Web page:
- New hardware targets,
- Documentation improvements. OK, this is minor, but I had some input there, and I’m quite pride of it!
I did not installed Cleanflight 1.12 on any of my quads yet, so no idea how it behaves. But 3 days without a path means that there should be no problems. Full release notes are available here
It is true what internet writes: LiPo batteries can be dangerous. This is how ended one of my buddy’s batteries during indoor FPV session. Small crash, 2 seconds later cloud of white smoke and flames.
Reason was pretty simple. During crash battery got loose and still spinning propeller has cut 2 cells. Good thing, besides dead LiPo, no damage. We were lucky enough to get that thing outside before it damaged quadcopter or got anything else on fire.
Better late than never, so here is mine explanation what is AirMode implemented in Cleanflights fork Betaflight and hopefully soon available also in Cleanflight. Before we will go to any details, please read this to understand how PID controller works. If you know, you might skip it.
In normal flight mode, No Air Mode, flight controller is not using I term from PID controller when throttle stick is low. Why? To make landing nice and easy. It zeroes it. If it would not do it, drone would want to fight pilot attempts to land. That makes sense, right? I term is also not desired during take off. Why? Gyro error might accumulate in I term even before drone takes off, that would result in spinning motors faster and faster (since machine can not correct anything while still on the ground) and in worst case scenario, drone might flip before going into the air. So, zeroing I term on low throttle is good. Or is it not?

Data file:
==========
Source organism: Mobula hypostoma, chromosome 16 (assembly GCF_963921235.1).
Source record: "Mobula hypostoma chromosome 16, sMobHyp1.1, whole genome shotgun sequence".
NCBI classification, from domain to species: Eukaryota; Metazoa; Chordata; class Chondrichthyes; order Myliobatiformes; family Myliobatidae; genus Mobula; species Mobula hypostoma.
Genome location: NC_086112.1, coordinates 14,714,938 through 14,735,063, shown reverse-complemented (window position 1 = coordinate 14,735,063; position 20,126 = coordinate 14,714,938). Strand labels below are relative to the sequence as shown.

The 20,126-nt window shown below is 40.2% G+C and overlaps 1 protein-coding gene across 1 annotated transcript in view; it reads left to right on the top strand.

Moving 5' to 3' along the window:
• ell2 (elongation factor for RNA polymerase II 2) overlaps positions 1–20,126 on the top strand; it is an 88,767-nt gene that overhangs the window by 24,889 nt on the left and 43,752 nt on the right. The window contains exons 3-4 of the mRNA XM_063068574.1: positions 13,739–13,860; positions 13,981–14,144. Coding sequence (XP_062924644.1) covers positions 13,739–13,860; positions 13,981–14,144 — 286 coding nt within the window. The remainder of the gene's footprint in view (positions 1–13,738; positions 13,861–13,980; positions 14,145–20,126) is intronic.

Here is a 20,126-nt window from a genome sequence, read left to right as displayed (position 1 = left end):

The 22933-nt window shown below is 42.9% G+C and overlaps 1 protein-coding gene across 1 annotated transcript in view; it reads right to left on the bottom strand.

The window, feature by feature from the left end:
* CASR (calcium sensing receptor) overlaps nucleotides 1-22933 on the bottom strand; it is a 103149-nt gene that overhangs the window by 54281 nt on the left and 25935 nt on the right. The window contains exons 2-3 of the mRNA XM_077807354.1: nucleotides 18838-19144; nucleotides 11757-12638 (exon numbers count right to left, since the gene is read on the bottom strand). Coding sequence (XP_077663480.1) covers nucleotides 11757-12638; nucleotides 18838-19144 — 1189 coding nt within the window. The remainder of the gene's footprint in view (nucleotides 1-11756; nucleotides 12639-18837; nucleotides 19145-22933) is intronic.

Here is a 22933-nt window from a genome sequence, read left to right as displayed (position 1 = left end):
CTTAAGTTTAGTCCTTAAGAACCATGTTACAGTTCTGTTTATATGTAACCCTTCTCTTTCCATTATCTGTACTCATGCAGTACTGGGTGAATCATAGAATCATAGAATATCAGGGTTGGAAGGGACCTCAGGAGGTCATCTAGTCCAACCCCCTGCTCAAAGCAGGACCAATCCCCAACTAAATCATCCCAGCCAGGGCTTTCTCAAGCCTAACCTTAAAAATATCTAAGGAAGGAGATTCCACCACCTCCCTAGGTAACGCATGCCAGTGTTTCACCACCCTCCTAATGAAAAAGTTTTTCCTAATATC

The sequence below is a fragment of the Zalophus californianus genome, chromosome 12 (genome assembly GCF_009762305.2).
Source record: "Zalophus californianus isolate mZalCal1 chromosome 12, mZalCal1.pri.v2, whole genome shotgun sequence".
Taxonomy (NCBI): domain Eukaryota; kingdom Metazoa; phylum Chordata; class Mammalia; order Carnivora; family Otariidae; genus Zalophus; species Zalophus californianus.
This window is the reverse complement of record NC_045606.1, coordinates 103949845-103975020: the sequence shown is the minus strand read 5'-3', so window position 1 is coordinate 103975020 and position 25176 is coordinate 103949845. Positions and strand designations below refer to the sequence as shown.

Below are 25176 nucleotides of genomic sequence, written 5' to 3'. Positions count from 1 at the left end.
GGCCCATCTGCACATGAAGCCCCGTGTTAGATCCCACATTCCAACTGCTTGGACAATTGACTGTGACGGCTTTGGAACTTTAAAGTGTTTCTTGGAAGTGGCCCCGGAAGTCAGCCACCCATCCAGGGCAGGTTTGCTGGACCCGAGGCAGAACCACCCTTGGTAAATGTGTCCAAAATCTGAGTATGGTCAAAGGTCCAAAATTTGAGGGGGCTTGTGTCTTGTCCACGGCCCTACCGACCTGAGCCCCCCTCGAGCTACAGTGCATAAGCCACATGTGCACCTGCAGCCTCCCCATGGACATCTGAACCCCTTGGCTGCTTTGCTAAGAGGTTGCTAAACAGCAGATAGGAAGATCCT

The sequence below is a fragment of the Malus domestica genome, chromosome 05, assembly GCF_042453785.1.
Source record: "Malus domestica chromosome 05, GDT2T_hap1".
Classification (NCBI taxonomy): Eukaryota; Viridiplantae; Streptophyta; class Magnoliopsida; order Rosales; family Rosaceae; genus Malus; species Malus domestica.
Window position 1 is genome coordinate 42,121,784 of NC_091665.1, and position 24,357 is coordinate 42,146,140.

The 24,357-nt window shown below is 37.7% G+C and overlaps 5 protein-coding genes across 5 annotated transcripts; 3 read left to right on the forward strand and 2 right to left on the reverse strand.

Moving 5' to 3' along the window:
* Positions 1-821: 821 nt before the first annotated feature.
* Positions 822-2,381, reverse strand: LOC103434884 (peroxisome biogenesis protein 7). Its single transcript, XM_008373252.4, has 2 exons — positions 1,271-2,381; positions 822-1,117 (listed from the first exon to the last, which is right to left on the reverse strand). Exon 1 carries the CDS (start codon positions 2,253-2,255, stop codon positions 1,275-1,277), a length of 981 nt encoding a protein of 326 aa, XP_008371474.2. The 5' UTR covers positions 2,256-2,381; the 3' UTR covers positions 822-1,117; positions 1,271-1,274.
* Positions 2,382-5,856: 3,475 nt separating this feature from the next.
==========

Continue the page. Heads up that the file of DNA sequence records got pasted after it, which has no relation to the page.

What happens when your soldering skills are not as good as you thought they were? Well, usually you end up with something burned. That was exactly what happened to me last week. I replaced damaged motor, soldered wires directly to ESC, just like always, and went flying.
First LiPo, everything good. Second LiPo, no problems. Third LiPo, crash, no damage. Fourth LiPo, still no problems. Fifth LiPo, another crash, minor damage: cable tie holding one of ESC broken. I replaced cable tie, put another LiPo, replaced broken prop and attempted to take off. Quad refused to comply, flipped and popped magical smoke. Second later flame appeared. Fire went down only after disconnecting battery. Damage above repair, PCB burned.
Time for new ESC…
Since I am a huge fan of answering questions when they are asked, here is my answer to “Is PPM Analog or Digita?“
The easiest way to determine if electrical signal (and PPM in case of RC usage is electrical) is analog or digital is to check how many voltage levels are used. If signal consists of 2 levels, like 5V and 0V, or 3.3V and 0V it is digital. Two states, HIGH and LOW, 1 and 0, digital.